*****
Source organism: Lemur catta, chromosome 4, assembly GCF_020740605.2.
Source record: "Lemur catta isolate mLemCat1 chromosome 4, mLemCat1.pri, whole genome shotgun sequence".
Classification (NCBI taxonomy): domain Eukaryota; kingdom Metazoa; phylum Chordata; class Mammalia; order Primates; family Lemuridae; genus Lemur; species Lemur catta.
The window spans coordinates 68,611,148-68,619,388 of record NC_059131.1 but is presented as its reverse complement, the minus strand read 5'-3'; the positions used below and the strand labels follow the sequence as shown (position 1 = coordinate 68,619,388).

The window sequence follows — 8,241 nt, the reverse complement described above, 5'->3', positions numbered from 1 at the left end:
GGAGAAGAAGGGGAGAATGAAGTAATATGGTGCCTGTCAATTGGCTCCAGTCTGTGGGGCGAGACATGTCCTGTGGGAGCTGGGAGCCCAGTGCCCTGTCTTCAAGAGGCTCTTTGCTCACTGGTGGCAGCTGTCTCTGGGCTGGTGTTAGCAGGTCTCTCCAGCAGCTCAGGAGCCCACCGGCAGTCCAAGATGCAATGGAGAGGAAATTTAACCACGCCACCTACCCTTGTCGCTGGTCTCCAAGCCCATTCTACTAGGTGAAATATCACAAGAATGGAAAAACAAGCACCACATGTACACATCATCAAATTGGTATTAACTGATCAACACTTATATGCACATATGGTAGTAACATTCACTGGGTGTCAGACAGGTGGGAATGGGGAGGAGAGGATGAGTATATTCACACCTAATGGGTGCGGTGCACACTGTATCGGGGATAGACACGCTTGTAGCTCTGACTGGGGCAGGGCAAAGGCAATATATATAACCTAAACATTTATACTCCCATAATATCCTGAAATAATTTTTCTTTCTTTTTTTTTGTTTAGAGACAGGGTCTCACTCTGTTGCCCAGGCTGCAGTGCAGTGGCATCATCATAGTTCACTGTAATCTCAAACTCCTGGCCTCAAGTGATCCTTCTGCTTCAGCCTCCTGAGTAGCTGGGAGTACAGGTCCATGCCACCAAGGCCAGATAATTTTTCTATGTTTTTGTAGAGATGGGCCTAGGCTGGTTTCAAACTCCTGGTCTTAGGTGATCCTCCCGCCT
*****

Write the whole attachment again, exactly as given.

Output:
Source organism: Lemur catta, chromosome 4, assembly GCF_020740605.2.
Source record: "Lemur catta isolate mLemCat1 chromosome 4, mLemCat1.pri, whole genome shotgun sequence".
Classification (NCBI taxonomy): domain Eukaryota; kingdom Metazoa; phylum Chordata; class Mammalia; order Primates; family Lemuridae; genus Lemur; species Lemur catta.
The window spans coordinates 68,611,148-68,619,388 of record NC_059131.1 but is presented as its reverse complement, the minus strand read 5'-3'; the positions used below and the strand labels follow the sequence as shown (position 1 = coordinate 68,619,388).

The window sequence follows — 8,241 nt, the reverse complement described above, 5'->3', positions numbered from 1 at the left end:
GGAGAAGAAGGGGAGAATGAAGTAATATGGTGCCTGTCAATTGGCTCCAGTCTGTGGGGCGAGACATGTCCTGTGGGAGCTGGGAGCCCAGTGCCCTGTCTTCAAGAGGCTCTTTGCTCACTGGTGGCAGCTGTCTCTGGGCTGGTGTTAGCAGGTCTCTCCAGCAGCTCAGGAGCCCACCGGCAGTCCAAGATGCAATGGAGAGGAAATTTAACCACGCCACCTACCCTTGTCGCTGGTCTCCAAGCCCATTCTACTAGGTGAAATATCACAAGAATGGAAAAACAAGCACCACATGTACACATCATCAAATTGGTATTAACTGATCAACACTTATATGCACATATGGTAGTAACATTCACTGGGTGTCAGACAGGTGGGAATGGGGAGGAGAGGATGAGTATATTCACACCTAATGGGTGCGGTGCACACTGTATCGGGGATAGACACGCTTGTAGCTCTGACTGGGGCAGGGCAAAGGCAATATATATAACCTAAACATTTATACTCCCATAATATCCTGAAATAATTTTTCTTTCTTTTTTTTTGTTTAGAGACAGGGTCTCACTCTGTTGCCCAGGCTGCAGTGCAGTGGCATCATCATAGTTCACTGTAATCTCAAACTCCTGGCCTCAAGTGATCCTTCTGCTTCAGCCTCCTGAGTAGCTGGGAGTACAGGTCCATGCCACCAAGGCCAGATAATTTTTCTATGTTTTTGTAGAGATGGGCCTAGGCTGGTTTCAAACTCCTGGTCTTAGGTGATCCTCCCGCCT